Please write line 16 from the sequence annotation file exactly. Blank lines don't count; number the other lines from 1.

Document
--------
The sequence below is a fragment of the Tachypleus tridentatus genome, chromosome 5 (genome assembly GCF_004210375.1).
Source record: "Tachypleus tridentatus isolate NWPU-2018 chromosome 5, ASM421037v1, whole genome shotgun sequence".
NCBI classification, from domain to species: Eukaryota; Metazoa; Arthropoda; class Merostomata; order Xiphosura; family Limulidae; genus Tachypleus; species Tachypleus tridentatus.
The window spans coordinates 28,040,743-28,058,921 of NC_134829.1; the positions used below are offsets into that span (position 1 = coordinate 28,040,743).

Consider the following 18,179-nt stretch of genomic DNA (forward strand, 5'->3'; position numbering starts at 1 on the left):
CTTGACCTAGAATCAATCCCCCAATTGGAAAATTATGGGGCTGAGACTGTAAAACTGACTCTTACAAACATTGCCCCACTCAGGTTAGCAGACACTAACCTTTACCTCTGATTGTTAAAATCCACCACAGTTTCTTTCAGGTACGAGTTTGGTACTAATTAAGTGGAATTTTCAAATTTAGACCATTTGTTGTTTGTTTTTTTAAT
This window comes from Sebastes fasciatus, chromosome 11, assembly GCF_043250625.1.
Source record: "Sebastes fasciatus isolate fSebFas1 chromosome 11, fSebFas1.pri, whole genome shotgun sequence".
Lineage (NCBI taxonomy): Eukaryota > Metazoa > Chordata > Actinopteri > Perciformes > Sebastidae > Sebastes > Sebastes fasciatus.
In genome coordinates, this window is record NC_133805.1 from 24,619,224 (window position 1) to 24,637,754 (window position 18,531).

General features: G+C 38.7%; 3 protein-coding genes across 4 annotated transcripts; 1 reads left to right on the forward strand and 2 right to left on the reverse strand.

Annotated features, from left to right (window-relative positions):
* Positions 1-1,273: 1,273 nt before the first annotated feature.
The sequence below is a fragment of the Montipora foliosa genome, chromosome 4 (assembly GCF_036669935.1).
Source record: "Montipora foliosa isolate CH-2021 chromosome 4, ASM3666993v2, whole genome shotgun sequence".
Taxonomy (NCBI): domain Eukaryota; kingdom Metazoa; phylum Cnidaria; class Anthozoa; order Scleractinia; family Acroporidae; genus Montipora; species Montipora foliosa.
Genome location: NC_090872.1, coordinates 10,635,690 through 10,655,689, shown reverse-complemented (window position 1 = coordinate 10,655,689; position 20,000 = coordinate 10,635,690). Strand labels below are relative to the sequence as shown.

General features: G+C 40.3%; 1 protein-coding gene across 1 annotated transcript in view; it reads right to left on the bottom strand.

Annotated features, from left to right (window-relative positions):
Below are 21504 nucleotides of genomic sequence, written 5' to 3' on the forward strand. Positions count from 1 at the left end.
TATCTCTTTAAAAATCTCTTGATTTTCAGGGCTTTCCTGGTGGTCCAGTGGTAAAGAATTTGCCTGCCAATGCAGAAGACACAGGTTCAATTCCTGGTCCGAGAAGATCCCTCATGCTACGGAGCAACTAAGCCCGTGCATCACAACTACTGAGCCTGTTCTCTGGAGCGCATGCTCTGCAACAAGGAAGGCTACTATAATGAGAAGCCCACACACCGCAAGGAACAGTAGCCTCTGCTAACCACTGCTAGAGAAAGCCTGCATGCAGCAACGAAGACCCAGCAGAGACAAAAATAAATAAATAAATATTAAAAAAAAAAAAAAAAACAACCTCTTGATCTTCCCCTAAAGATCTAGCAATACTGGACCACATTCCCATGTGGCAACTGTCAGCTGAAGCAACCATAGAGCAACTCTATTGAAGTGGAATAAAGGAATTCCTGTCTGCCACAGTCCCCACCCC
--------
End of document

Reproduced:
Taxonomy (NCBI): domain Eukaryota; kingdom Metazoa; phylum Cnidaria; class Anthozoa; order Scleractinia; family Acroporidae; genus Montipora; species Montipora foliosa.